Turncoat former Pennsylvania Sen. Arlen Specter is on the Tea Party-bashing book tour circuit. So, naturally he showed up on MSNBC this weekend to nurse his lingering electoral wounds and speak up for the nation’s endangered RINOS, squishes, and Beltway barnacles.
As I first noted on Twitter yesterday, Specter spoke — whined — to MSNBC host Melissa Harris-Perry as they bemoaned how voters are booting out entrenched moderate incumbents. Specter complained that “Cannibals are devouring senators. If you don’t follow orthodoxy, vote the party line right down the line, if you have a 93 percent conservative voting record like Bob Bennett in Utah — that is not conservative enough.” Specter then lamented (a la John Kerry) Indiana’s grass-roots victory of Richard Mourdock over three-decade-plus incumbent GOP Sen. Dick Lugar. Tellingly, Specter used Lugar’s defeat to plead to MSNBC’s audience (all three dozen of them or whatever) to keep endangered Utah Sen. Orrin Hatch in office.
“Orrin Hatch is in jeopardy in Utah,” Specter wheedled. “I hope that people in Utah — and I know you have a big listening audience, viewing audience there, Melissa — will read this book and come out and vote to make sure that Orrin Hatch is not cannibalized.”
As noted here on April 21, despite amassing a giant, $6 million campaign war chest and calling in every last chit with Republican friends and cronies, 77-year-old GOP Sen. Orrin Hatch faces upstart conservative entrepreneur and renowned state pension reformer Dan Liljenquist (with campaign coffers of about $200,000) in Utah’s June 26 primary.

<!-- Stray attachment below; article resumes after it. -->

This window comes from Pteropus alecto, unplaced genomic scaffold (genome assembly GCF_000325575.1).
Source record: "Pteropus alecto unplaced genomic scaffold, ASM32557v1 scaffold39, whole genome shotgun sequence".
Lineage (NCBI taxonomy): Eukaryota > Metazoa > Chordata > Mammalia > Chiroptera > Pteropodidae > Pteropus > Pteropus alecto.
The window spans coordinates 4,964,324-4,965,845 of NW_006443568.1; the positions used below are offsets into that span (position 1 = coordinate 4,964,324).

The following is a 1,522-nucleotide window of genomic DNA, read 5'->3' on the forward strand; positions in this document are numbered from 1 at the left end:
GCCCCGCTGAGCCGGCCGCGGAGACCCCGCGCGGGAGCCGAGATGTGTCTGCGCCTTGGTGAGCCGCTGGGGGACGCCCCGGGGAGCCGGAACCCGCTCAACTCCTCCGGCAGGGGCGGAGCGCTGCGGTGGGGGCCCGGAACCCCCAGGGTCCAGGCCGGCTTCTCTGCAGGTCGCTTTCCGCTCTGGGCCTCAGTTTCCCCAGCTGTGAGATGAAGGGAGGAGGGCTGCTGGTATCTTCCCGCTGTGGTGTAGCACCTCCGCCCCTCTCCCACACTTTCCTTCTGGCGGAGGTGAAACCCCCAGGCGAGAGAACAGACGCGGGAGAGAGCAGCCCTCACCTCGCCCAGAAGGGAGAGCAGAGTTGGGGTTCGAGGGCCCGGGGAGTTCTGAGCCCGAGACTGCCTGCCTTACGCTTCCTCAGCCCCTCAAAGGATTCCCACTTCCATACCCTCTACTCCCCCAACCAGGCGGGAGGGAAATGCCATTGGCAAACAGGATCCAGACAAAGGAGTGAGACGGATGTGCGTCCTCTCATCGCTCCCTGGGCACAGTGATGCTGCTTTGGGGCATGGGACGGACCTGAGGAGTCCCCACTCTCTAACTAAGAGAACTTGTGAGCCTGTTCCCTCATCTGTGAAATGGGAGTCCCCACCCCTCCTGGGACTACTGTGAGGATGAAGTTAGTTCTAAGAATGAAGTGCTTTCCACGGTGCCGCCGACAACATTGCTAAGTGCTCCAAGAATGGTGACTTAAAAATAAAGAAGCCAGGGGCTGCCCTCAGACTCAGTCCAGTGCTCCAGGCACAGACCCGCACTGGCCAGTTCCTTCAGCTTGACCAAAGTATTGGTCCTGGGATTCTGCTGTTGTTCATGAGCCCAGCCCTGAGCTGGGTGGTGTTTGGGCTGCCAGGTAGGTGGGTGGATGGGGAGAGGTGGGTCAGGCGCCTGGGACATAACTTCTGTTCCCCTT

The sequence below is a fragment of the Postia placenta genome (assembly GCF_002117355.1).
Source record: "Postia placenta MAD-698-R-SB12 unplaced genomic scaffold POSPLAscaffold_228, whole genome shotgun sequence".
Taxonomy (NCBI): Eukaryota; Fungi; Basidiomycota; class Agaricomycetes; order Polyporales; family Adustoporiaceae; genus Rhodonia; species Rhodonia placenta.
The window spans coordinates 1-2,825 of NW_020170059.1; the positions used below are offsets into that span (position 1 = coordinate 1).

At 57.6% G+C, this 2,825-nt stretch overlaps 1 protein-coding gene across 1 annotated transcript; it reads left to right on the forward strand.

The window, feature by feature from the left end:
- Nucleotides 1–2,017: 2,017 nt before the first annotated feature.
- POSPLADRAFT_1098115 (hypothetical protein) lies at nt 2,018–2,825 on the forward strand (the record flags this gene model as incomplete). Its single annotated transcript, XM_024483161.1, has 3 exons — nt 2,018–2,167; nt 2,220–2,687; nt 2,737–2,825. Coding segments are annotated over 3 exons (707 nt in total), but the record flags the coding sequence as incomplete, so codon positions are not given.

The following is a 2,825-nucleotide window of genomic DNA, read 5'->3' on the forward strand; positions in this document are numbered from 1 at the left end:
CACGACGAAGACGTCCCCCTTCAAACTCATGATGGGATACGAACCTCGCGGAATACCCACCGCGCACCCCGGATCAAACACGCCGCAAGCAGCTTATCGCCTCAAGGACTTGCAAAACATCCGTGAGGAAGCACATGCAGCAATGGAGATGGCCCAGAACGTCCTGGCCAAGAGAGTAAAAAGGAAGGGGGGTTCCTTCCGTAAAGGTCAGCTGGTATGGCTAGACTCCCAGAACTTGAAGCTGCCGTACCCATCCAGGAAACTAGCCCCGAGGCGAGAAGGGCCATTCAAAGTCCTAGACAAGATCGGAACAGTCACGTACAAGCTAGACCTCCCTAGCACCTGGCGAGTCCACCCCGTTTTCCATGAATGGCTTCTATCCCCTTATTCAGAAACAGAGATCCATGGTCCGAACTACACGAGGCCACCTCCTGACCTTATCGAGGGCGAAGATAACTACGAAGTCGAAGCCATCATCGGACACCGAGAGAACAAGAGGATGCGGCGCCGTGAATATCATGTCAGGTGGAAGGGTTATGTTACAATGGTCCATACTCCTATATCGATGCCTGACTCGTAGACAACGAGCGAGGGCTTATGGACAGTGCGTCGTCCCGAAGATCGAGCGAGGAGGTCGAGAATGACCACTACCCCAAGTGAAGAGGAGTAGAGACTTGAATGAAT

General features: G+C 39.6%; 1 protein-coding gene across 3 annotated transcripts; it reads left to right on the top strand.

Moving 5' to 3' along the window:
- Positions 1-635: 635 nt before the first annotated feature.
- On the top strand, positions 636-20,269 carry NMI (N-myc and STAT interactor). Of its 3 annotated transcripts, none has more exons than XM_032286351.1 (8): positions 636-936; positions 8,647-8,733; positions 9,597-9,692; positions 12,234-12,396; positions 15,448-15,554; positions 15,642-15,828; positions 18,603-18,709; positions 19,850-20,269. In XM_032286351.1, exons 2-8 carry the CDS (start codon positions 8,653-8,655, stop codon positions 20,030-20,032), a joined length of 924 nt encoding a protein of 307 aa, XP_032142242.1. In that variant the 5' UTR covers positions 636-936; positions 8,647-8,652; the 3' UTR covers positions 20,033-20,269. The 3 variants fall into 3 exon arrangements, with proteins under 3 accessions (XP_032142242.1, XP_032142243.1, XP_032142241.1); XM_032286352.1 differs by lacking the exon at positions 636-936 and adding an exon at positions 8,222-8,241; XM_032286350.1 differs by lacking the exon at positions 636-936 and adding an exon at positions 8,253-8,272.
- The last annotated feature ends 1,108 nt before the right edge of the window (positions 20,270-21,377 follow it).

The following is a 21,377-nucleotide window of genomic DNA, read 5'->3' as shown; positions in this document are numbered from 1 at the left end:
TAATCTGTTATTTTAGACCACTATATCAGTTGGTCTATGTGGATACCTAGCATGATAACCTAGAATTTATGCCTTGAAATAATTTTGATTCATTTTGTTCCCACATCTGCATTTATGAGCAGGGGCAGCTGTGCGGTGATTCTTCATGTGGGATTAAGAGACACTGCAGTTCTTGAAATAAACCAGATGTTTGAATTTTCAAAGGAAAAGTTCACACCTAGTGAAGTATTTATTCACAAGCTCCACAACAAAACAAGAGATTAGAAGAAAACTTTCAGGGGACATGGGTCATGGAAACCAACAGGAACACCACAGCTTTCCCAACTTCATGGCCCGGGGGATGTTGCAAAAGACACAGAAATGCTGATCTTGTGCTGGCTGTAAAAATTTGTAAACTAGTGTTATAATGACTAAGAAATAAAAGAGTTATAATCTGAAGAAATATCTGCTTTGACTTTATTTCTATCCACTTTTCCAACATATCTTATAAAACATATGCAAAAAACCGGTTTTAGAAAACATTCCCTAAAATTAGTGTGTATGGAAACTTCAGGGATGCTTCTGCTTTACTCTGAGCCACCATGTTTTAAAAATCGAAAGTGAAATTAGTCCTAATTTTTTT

Hatch is running scared and refusing to debate Liljenquist in any major venue. The Salt Lake Tribune called out the cowering Hatch this weekend:
Orrin Hatch is not the first entrenched politician to try to deny a challenger the spotlight and credibility that come with a chance to debate the incumbent. And he won’t be the last.
But the senior senator from Utah is being particularly cynical with his grudging agreement to a single joint appearance with his rival in the June 26 Republican primary — former state Sen. Dan Liljenquist. After weeks of claiming that pressing Senate business makes such a debate impossible, Hatch has deigned to a joint appearance with Liljenquist on KSL radio’s Doug Wright Show, sometime in late June.
Meaning no disrespect to the multitalented Mr. Wright, or to his popular radio broadcast, but this is not what the voters of Utah need and deserve. Even KSL, in cooperation with its corporate siblings at The Deseret News, had offered to host a prime-time radio and TV broadcast debate with the two candidates, with Deseret/KSL executives handling all the complicated details.
But Hatch refused.
A radio broadcast can allow for some extended discussion of complicated topics. And candidates and serious voters alike might prefer the focus to remain on those issues, rather than being shifted to such trivia as whether a candidate is looking at his watch (like losing candidate George H.W. Bush) or emitting a frustrated sigh (like losing candidate Al Gore).